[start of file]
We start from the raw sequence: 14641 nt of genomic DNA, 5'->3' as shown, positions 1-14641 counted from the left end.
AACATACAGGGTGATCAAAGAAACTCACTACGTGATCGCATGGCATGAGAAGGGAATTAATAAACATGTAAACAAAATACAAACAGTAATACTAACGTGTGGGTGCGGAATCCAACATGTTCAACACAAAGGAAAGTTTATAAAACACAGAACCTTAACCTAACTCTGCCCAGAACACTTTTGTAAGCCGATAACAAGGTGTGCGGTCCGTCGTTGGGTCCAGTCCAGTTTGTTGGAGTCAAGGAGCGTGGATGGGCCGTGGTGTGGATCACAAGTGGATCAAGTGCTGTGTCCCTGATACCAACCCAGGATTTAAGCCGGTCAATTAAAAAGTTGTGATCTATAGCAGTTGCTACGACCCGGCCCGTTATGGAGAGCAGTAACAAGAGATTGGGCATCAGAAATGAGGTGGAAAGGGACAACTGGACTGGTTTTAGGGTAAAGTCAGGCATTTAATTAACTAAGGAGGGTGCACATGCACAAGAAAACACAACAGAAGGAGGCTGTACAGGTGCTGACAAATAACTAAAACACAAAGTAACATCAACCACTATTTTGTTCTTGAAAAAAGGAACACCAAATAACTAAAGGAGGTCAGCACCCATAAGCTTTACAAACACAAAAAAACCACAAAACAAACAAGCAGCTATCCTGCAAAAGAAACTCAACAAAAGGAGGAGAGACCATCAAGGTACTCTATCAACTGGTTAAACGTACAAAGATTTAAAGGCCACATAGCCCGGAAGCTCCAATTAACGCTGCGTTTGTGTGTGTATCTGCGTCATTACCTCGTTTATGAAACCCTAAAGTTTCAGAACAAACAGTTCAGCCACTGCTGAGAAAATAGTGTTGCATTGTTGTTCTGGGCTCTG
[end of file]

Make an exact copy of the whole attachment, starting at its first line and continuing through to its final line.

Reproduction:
We start from the raw sequence: 14641 nt of genomic DNA, 5'->3' as shown, positions 1-14641 counted from the left end.
AACATACAGGGTGATCAAAGAAACTCACTACGTGATCGCATGGCATGAGAAGGGAATTAATAAACATGTAAACAAAATACAAACAGTAATACTAACGTGTGGGTGCGGAATCCAACATGTTCAACACAAAGGAAAGTTTATAAAACACAGAACCTTAACCTAACTCTGCCCAGAACACTTTTGTAAGCCGATAACAAGGTGTGCGGTCCGTCGTTGGGTCCAGTCCAGTTTGTTGGAGTCAAGGAGCGTGGATGGGCCGTGGTGTGGATCACAAGTGGATCAAGTGCTGTGTCCCTGATACCAACCCAGGATTTAAGCCGGTCAATTAAAAAGTTGTGATCTATAGCAGTTGCTACGACCCGGCCCGTTATGGAGAGCAGTAACAAGAGATTGGGCATCAGAAATGAGGTGGAAAGGGACAACTGGACTGGTTTTAGGGTAAAGTCAGGCATTTAATTAACTAAGGAGGGTGCACATGCACAAGAAAACACAACAGAAGGAGGCTGTACAGGTGCTGACAAATAACTAAAACACAAAGTAACATCAACCACTATTTTGTTCTTGAAAAAAGGAACACCAAATAACTAAAGGAGGTCAGCACCCATAAGCTTTACAAACACAAAAAAACCACAAAACAAACAAGCAGCTATCCTGCAAAAGAAACTCAACAAAAGGAGGAGAGACCATCAAGGTACTCTATCAACTGGTTAAACGTACAAAGATTTAAAGGCCACATAGCCCGGAAGCTCCAATTAACGCTGCGTTTGTGTGTGTATCTGCGTCATTACCTCGTTTATGAAACCCTAAAGTTTCAGAACAAACAGTTCAGCCACTGCTGAGAAAATAGTGTTGCATTGTTGTTCTGGGCTCTG